Chemotherapy may be effective in patients with unresectable tumors, and is often used if tumors do not respond to tamoxifen and/or sulindac.
Desmoid tumors sometimes respond to the tyrosine kinase inhibitor imatinib, brand name Gleevec, an effect that is presumably due to expression of one of Gleevec’s molecular targets, PDGF receptor, on desmoid tumors. Antifibrotic agents seem to represent a rational choice for therapy.
Ongoing clinical trials (latest update Oct. 2012)
PHASE II STUDY TO EVALUATE GLIVEC (IMATINIB MESYLATE) TO INDUCE PROGRESSION ARREST IN AGGRESSIVE FIBROMATOSIS / DESMOID TUMORS NOT AMENABLE TO SURGICAL RESECTION WITH R0 INTENT OR ACCOMPANIED BY UNACCEPTABLE FUNCTION LOSS
The German Interdisciplinary Sarcoma Group (GISG) is currently conducting a phase II trial for
patients suffering from desmoid tumors which cannot be completely resected by surgery with R0 intent or accompanied by unacceptable function loss. Imatinib (Glivec®), a tyrosine kinase inhibitor, is a wellknown therapy against chronic myeloid leukemia (CML) and gastrointestinal stromal tumors (GIST), and there are scientific hints available, that it might be active in treatment of desmoid tumors. The objective of the trial is to show the activity and safety of imatinib in patients with desmoid tumors. In case of progression during imatinib therapy, the trial raises the possibility to continue the treatment with a second-generation tyrosine kinase inhibitor, nilotinib (Tasigna®).
A Pilot Study Evaluation the Use of mTor Inhibitor Sirolimus in Children and Young Adults with Desmoid-Type Fibromatosis (from the University of Chicago, Prof. Skapek)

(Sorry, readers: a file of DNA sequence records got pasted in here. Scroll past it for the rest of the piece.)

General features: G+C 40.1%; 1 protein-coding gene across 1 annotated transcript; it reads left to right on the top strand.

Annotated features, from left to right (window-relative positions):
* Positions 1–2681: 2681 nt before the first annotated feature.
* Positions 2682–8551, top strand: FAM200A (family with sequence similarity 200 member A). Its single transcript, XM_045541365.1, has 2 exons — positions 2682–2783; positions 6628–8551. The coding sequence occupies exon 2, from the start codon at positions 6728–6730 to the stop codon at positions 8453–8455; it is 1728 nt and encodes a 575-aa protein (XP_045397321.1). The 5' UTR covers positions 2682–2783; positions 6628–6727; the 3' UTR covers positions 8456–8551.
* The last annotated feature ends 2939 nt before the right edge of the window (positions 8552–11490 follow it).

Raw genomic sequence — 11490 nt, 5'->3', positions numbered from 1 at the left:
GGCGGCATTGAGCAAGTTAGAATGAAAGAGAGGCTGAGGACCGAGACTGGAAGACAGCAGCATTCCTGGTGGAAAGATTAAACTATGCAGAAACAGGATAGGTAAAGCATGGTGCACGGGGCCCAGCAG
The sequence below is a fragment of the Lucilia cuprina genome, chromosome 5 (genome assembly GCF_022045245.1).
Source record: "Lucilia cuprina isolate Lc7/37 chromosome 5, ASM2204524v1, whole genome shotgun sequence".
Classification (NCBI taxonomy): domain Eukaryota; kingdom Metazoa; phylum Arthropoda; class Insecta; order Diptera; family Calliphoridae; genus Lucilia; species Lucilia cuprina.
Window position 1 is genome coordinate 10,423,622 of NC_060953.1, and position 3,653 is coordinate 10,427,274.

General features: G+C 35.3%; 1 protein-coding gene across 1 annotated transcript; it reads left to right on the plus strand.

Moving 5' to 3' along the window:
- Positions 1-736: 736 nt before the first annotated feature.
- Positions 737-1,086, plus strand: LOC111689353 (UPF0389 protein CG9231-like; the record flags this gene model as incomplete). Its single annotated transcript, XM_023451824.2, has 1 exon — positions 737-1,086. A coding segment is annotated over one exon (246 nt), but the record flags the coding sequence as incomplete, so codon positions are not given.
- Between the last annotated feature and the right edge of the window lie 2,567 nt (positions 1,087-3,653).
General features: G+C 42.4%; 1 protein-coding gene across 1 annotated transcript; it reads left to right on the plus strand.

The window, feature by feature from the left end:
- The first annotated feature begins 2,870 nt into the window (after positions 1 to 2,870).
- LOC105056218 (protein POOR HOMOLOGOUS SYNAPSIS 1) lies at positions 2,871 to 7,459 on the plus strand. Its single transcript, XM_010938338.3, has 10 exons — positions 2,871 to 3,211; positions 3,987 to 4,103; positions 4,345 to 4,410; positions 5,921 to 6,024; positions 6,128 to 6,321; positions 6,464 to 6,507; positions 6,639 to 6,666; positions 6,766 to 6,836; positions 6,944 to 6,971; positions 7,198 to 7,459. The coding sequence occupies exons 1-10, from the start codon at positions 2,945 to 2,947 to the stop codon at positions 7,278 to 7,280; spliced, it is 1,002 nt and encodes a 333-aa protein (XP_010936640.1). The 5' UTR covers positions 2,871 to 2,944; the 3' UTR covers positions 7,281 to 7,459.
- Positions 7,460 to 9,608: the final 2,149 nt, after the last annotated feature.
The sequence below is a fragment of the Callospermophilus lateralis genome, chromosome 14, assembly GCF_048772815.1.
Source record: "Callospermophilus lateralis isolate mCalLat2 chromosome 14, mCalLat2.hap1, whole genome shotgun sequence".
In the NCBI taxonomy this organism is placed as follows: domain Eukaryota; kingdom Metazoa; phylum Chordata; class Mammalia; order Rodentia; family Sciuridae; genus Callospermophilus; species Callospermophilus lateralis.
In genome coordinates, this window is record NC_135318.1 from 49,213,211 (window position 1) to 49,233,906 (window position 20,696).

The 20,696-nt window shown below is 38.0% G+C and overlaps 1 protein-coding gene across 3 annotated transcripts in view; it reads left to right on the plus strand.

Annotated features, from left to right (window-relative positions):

This study is currently recruiting participants. Last Updated: December 21, 2010
For detailed information click here
Phase II randomized study evaluating Pazopanib versus Methotrexate/Vinblastine in adult patiens with desmoid tumours (DESMOPAZ - Institute Bergonie, Bordeaux, Dr. Italiano)
The purpose of the study is to evaluate the efficacy of Pazopanib in cpmparison to chemptherapy with methotrexate and vinblastine in adult patients with desmoid tunours.
How does the trial work?
Patients who meet the inclusion criteria are eligible for the trial and can start to take 800 mg imatinib daily. For the first 6 month there will be monthly check-ups with blood test, vital signs and side effect checks, after the first 6 month there are 3-monthly check-ups and for the whole study there will be 3-monthly radiological assessments. The trial lasts for 24 months.
For further information please contact Prof. Dr. Peter Hohenberger or Prof. Dr. Bernd Kasper at
Mannheim University Medical Center, phone: +49-621-383-2447 or
For further reading please visit
www.sos-desmoid.de, SOS-Desmoid, Germany
www.sos-desmoide.asso.fr - SOS-Desmoide, Frankreich
www.dtrf.org - Desmoid Tumor Research Foundation
http://af-information.weebly.com - Aggressive FibromatosisDesmoid Tumour Information Page (UK)
The science behind nefopam and desmoid tumors by Dr. Ben Alman (Video)